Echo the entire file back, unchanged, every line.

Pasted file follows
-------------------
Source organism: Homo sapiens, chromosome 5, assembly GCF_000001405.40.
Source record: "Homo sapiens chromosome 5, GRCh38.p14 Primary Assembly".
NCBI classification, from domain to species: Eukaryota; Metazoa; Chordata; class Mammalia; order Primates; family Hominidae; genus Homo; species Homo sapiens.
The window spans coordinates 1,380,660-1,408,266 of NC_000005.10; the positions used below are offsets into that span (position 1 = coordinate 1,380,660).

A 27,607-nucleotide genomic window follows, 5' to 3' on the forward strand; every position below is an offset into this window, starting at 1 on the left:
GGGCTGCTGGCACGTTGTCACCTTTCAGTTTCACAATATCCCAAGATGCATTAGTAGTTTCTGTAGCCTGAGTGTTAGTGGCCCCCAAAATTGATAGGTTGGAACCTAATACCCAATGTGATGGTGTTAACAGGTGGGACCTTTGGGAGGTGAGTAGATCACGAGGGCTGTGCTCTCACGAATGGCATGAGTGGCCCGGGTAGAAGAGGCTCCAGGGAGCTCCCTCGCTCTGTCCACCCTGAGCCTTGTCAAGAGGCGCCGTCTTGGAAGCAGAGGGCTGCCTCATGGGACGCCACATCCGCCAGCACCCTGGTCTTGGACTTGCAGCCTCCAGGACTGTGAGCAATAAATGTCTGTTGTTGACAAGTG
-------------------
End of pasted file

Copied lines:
Source organism: Homo sapiens, chromosome 5, assembly GCF_000001405.40.
Source record: "Homo sapiens chromosome 5, GRCh38.p14 Primary Assembly".
NCBI classification, from domain to species: Eukaryota; Metazoa; Chordata; class Mammalia; order Primates; family Hominidae; genus Homo; species Homo sapiens.
The window spans coordinates 1,380,660-1,408,266 of NC_000005.10; the positions used below are offsets into that span (position 1 = coordinate 1,380,660).

A 27,607-nucleotide genomic window follows, 5' to 3' on the forward strand; every position below is an offset into this window, starting at 1 on the left:
GGGCTGCTGGCACGTTGTCACCTTTCAGTTTCACAATATCCCAAGATGCATTAGTAGTTTCTGTAGCCTGAGTGTTAGTGGCCCCCAAAATTGATAGGTTGGAACCTAATACCCAATGTGATGGTGTTAACAGGTGGGACCTTTGGGAGGTGAGTAGATCACGAGGGCTGTGCTCTCACGAATGGCATGAGTGGCCCGGGTAGAAGAGGCTCCAGGGAGCTCCCTCGCTCTGTCCACCCTGAGCCTTGTCAAGAGGCGCCGTCTTGGAAGCAGAGGGCTGCCTCATGGGACGCCACATCCGCCAGCACCCTGGTCTTGGACTTGCAGCCTCCAGGACTGTGAGCAATAAATGTCTGTTGTTGACAAGTG